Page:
Of course, extraverts are rarely like that: the ones I’ve known are usually warm-hearted and passionate about the things they care about; they excel at making everyone feel comfortable and included in the social group; they bring humour and energy to everything they do. That said, I’ve begun to wonder whether I’m becoming a blogging extravert. In real life, I rarely have the energy to get together with a friend more than once or twice a month, while online, I juggle 80 Bloglines subscriptions at a time. Most of my friendships are of many years’ duration, but my blogging friendships are all brand new – and often the newest ones are the most exciting. Usually I prefer one-on-one conversations to mingling in a large group, but in the blogosphere I jump from place to place in a kind of frenzy, trying to dip into as many different conversations as I can.
Not everyone seems to approach blogging this way, though. There are some of you, I know, who approach the blogosphere more selectively. Your blogrolls are small, your conversations intimate. You are blogging introverts, and your writing seems to reflect that in its thoughtfulness and introspection.
So what kind of blogtrovert are you? Do you ever feel hesitant to leave a comment on a blog you haven’t visited before? Do you feel uncomfortable approaching a "popular" blogger? Or are you – like me – a shameless whore always scavenging for more attention?
(And BTW, don't forget to vote!)
Thursday, November 16, 2006
I’ve never been good at keeping secrets. It would be an exaggeration to say that I’m incapable of keeping a secret – I’ve done it on one or two occasions, but always with that about-to-burst sensation, a kind of internal pressure that leads to a palpable sense of relief when the secret finally becomes available for public consumption.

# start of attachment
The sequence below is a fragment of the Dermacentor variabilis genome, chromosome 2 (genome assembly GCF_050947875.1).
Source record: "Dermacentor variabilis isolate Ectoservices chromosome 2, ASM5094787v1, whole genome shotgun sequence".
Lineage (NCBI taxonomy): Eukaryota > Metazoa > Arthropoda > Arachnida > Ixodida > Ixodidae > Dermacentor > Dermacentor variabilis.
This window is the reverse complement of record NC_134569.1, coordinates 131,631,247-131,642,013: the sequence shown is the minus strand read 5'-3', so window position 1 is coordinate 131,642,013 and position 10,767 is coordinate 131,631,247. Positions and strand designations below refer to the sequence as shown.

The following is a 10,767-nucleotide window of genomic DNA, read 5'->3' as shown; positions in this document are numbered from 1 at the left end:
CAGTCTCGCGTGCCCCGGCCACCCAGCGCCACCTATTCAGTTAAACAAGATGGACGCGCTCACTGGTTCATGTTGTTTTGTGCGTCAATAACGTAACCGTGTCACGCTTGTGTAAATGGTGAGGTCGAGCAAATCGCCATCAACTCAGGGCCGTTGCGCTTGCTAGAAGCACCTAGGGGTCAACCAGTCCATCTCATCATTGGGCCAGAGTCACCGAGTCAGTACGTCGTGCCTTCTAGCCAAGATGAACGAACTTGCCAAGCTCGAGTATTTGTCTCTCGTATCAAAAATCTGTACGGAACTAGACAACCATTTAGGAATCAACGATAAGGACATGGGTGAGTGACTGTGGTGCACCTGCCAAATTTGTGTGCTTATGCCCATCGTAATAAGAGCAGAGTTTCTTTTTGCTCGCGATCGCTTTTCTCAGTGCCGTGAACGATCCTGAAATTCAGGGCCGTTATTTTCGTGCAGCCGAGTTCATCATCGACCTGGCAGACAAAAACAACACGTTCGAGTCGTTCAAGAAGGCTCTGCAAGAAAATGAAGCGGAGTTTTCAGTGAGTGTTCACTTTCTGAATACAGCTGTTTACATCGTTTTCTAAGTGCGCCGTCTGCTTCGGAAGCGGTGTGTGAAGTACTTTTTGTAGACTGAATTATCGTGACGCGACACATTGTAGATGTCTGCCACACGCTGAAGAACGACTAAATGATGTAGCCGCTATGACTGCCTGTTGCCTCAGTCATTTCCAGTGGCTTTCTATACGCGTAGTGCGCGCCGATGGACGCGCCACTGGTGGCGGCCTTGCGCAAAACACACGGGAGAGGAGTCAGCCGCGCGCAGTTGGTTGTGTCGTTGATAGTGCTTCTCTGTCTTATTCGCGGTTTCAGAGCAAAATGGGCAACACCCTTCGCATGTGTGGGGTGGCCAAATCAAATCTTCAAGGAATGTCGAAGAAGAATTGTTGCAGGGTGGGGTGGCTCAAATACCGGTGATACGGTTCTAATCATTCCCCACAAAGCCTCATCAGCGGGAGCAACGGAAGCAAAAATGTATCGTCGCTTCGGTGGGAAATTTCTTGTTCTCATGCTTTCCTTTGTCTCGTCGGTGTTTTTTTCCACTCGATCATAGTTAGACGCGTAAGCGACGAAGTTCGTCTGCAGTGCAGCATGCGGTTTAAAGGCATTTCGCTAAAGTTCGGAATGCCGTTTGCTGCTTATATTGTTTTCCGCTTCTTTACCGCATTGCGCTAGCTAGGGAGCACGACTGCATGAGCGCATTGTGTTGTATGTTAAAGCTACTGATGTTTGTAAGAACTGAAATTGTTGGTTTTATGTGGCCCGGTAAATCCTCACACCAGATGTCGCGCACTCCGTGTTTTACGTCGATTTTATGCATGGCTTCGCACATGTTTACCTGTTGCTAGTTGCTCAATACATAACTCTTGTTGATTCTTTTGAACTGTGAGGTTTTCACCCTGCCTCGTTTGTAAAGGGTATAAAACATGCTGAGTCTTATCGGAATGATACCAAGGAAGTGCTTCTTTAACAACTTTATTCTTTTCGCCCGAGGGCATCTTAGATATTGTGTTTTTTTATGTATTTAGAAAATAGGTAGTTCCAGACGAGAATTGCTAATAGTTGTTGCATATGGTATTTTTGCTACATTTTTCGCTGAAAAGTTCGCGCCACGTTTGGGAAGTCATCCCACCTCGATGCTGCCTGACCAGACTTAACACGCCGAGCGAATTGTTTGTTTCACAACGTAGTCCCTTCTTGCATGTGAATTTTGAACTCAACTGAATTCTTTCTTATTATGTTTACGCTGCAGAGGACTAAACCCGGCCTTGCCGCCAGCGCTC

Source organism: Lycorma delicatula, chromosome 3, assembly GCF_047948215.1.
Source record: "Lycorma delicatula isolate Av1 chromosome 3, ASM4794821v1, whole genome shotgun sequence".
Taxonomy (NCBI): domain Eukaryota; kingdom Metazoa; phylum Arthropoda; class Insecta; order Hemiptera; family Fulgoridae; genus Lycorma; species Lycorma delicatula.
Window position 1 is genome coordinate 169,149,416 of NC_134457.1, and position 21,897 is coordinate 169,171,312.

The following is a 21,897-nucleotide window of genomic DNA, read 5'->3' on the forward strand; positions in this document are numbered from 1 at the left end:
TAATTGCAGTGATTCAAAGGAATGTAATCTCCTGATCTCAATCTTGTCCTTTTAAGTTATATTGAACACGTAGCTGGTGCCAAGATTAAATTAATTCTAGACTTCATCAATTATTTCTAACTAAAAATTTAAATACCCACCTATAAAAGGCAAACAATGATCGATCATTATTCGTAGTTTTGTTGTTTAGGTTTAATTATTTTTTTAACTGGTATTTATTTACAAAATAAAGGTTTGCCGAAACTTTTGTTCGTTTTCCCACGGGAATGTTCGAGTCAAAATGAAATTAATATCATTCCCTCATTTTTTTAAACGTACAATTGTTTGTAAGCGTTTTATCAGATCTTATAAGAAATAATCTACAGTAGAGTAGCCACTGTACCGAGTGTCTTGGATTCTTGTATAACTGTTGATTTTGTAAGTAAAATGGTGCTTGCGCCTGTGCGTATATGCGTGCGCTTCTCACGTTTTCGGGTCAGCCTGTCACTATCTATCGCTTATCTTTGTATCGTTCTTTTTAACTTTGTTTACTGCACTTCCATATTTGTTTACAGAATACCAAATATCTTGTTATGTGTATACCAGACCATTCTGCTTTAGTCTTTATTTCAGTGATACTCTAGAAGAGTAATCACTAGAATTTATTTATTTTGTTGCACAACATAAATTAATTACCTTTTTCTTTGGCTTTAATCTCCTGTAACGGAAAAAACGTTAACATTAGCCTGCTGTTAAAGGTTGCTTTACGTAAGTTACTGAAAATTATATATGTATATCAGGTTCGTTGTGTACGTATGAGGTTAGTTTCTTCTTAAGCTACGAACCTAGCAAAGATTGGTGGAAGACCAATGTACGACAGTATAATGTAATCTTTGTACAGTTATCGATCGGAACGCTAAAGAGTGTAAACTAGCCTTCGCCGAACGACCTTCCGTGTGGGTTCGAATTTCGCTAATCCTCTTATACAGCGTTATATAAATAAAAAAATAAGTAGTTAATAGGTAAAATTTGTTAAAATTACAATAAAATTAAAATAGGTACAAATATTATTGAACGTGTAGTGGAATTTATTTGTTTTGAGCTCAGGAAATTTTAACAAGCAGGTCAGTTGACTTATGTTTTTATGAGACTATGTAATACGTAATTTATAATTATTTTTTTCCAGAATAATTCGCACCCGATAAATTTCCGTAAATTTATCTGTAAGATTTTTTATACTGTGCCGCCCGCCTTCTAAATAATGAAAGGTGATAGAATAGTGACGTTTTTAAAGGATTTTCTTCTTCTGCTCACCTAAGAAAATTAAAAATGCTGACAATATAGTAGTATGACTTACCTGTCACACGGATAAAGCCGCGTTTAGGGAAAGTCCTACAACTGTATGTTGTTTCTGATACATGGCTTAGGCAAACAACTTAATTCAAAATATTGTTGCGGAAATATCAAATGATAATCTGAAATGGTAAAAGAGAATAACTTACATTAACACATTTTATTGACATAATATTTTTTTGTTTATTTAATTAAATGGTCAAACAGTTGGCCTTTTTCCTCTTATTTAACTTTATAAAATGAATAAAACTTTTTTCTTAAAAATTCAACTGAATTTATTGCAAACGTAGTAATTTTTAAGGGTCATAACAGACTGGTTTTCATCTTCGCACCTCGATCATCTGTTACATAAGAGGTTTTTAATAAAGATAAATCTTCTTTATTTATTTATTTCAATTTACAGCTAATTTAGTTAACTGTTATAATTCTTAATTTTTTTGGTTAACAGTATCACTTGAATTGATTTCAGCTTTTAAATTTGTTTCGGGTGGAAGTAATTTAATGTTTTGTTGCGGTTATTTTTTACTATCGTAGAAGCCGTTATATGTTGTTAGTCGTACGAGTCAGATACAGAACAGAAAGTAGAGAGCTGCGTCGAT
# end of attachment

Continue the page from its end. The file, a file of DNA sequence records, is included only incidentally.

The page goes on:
Part of the problem, I suspect, is that I don’t really approve of secret-keeping. Certainly there are occasions when guarding a secret is appropriate: priests, for instance, ought to respect the confidentiality of the confession booth (one good reason, alongside the fact that I’m not Catholic and not a man, that I’ve never considered the priesthood). But often secret-keeping is just blatantly wrong: secrets can serve to cover up crimes and protect the guilty; they can be used to define the boundaries of a group and exclude those who aren’t privy to the inside information. Even aside from such blatant abuses, however, secret-keeping seems to me to cause more problems than it solves.
Take, for instance, the lies: my ability to guard a secret is never weaker than when I’m forced to tell a lie. I’m an absurdly poor liar – I’d likely break a polygraph machine with my pounding heart and overactive sweat glands: the machinery would be rendered redundant in any case by my all-too-obvious avoidance of eye contact. "Pregnant?" I reply innocently, gazing upwards and to the left, "Oh, no, she wouldn’t tell me if she were pregnant." Lying to impertinent questioners is one thing, but then there are the concomitant lies to the original secret-sharer: a friend of mine used to preface virtually every communication with stern warnings about the top-secret status of what she was about to reveal. Eventually, it seemed as if the safest course would be a blanket denial that this friend and I had ever met. Failing that, I simply assured her that all her communications would be held in utmost confidence, and then thought no more about it.